Published: 6 June, 2012
Samsung is sending out signals that it will strengthen its commitment to its mobile Linux activities, by taking a platinum membership of the Linux Foundation, which hosts the Tizen operating system.
The Korean giant's main platform is Android, which is also Linux-based, but it has a track record of keeping its options open on operating systems, and Google's acquisition of Motorola Mobility will only add to its incentives to bolster its second string offerings. The company is reported to have been working all year on converging Tizen - an open source system of which, with Intel, it is the main backer - and its own bada. These could be harnessed, in particular, for future cloud-oriented and non-phone devices.
The combination could provide a significant player - nothing to make a serious dent in the Android/iOS duopoly, but enough to keep Google sane. Bada, which runs on the Wave line, has made a strong impact in certain markets in Asia and Europe, sometimes running ahead of mobile Windows. And with carriers increasingly looking for a 'third way', which they can influence more powerfully than the big two, Samsung may be set to push its own OS, rather than the other alternative of Windows Phone. It does provide WP7 models, but its commitment has seemed lukewarm recently, especially given Microsoft's close alliance with Nokia.
By taking platinum membership of the Foundation, Samsung gains a seat on the board and joins just six other firms. A statement from Foundation said: "This announcement makes it clear how Samsung will attack Apple's position with both the Linux-based Android and Tizen platforms: get more flexibility and customization from an OS that can be used across mobile phones, smartphones, TVs, tablets and even appliances, while lowering its development and long term maintenance costs by working with a global community of 800 companies and 8,000 developers."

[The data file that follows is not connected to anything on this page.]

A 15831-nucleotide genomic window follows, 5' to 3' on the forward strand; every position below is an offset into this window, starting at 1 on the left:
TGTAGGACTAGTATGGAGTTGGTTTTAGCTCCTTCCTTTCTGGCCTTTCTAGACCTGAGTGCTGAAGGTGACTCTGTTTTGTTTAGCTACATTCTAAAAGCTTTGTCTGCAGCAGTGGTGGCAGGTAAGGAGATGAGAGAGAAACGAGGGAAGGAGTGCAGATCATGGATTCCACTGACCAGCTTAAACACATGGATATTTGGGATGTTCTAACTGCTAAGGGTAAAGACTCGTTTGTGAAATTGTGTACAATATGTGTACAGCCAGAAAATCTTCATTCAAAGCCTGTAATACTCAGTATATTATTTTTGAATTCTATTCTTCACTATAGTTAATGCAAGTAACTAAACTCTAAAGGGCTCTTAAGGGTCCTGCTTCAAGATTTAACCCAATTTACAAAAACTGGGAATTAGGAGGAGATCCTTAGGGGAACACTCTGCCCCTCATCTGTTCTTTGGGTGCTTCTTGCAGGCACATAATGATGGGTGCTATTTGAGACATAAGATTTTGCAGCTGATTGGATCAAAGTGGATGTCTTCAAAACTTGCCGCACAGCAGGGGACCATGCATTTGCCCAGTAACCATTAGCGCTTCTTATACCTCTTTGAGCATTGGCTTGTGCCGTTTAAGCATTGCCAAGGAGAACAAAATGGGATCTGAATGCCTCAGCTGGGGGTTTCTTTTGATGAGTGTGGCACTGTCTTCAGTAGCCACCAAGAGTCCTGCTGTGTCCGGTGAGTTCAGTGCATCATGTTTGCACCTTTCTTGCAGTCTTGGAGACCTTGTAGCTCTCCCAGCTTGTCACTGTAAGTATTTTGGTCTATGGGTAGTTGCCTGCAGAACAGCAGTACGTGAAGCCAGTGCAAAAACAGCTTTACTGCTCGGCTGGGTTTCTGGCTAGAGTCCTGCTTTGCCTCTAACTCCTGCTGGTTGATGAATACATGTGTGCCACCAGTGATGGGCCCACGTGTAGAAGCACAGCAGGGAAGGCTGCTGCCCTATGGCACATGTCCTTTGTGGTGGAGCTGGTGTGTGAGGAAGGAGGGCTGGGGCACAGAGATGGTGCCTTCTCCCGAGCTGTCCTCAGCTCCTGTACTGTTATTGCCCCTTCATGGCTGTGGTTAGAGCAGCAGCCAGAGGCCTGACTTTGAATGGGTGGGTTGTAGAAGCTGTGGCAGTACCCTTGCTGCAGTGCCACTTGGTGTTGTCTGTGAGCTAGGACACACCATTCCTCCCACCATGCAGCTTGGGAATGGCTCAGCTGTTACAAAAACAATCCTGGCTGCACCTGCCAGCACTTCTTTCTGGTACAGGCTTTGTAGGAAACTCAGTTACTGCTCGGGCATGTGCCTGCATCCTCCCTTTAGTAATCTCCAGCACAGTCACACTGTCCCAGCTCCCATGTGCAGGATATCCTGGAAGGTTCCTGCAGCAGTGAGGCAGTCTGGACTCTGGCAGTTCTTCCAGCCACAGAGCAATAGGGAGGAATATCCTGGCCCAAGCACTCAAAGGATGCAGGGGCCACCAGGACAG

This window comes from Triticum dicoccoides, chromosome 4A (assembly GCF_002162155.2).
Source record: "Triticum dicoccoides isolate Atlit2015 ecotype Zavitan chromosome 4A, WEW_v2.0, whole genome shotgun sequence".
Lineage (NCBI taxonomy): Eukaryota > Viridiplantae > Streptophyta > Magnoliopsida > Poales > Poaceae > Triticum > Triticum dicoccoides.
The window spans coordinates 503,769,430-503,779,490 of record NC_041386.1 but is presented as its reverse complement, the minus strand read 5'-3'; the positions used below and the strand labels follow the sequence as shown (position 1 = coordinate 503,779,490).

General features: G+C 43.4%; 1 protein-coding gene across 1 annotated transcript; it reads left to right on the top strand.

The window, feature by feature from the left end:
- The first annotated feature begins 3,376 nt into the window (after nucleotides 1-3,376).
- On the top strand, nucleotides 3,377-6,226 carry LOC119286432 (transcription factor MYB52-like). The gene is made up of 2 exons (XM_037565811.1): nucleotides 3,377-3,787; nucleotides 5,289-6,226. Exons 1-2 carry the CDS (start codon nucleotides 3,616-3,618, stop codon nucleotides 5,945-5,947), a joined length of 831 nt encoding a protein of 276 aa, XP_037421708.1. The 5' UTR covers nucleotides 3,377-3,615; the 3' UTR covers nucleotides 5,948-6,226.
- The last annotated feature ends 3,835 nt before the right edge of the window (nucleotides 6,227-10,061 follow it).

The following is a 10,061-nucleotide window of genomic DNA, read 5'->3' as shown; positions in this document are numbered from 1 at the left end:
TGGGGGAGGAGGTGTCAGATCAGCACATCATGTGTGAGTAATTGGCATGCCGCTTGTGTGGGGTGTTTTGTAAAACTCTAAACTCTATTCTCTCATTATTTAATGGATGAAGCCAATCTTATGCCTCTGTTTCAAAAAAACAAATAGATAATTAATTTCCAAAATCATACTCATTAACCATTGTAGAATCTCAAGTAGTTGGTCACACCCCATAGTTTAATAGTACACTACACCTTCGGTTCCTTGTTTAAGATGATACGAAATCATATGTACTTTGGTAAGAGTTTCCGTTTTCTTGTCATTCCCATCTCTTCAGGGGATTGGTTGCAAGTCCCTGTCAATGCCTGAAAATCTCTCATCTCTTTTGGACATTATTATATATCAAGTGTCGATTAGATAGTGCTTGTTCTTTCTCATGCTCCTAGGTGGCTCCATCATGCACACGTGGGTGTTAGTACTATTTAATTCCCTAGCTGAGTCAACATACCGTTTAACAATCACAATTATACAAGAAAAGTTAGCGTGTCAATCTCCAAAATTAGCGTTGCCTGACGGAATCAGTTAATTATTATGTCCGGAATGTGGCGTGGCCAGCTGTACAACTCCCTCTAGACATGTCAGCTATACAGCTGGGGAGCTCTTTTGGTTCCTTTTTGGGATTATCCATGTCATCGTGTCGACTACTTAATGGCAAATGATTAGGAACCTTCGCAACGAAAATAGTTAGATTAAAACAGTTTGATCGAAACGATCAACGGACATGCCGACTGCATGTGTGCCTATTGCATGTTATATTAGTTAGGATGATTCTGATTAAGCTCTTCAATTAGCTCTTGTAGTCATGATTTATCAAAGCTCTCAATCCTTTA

"By becoming a leader among its peers in Linux and open source software, Samsung Electronics is clearly raising the bar for innovation once again," said Jim Zemlin, executive director at the Foundation. "This is a strategic business decision that will result in advancing Samsung Electronics' success and accelerating Linux development work." He told an interview that the handset maker was "investing in Linux in a massive, massive way, as only companies like Samsung can do."
The other platinum members of the Foundation are Fujitsu, IBM, Intel, NEC, Oracle, and Qualcomm. Intel and Samsung are the main supporters of Tizen, which was formed from the merger of two previous open source mobile platforms, LiMO and the former Intel/Nokia collaboration, MeeGo.